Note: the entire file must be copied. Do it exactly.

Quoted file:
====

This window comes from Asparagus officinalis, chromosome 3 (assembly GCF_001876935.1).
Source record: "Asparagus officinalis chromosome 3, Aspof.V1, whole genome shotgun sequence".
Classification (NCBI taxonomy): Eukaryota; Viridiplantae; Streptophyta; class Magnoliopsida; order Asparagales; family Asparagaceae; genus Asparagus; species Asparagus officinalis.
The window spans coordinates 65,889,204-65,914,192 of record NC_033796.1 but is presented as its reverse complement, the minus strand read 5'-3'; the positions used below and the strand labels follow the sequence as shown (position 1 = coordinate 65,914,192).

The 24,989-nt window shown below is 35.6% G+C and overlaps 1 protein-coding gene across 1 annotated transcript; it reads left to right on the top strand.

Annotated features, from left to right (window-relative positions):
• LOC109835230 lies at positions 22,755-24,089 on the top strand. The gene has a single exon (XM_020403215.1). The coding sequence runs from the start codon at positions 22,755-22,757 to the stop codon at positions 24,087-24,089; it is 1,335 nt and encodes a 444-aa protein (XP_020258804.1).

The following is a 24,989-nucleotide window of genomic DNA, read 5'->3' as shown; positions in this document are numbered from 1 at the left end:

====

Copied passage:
This window comes from Asparagus officinalis, chromosome 3 (assembly GCF_001876935.1).
Source record: "Asparagus officinalis chromosome 3, Aspof.V1, whole genome shotgun sequence".
Classification (NCBI taxonomy): Eukaryota; Viridiplantae; Streptophyta; class Magnoliopsida; order Asparagales; family Asparagaceae; genus Asparagus; species Asparagus officinalis.
The window spans coordinates 65,889,204-65,914,192 of record NC_033796.1 but is presented as its reverse complement, the minus strand read 5'-3'; the positions used below and the strand labels follow the sequence as shown (position 1 = coordinate 65,914,192).

The 24,989-nt window shown below is 35.6% G+C and overlaps 1 protein-coding gene across 1 annotated transcript; it reads left to right on the top strand.

Annotated features, from left to right (window-relative positions):
• LOC109835230 lies at positions 22,755-24,089 on the top strand. The gene has a single exon (XM_020403215.1). The coding sequence runs from the start codon at positions 22,755-22,757 to the stop codon at positions 24,087-24,089; it is 1,335 nt and encodes a 444-aa protein (XP_020258804.1).

The following is a 24,989-nucleotide window of genomic DNA, read 5'->3' as shown; positions in this document are numbered from 1 at the left end: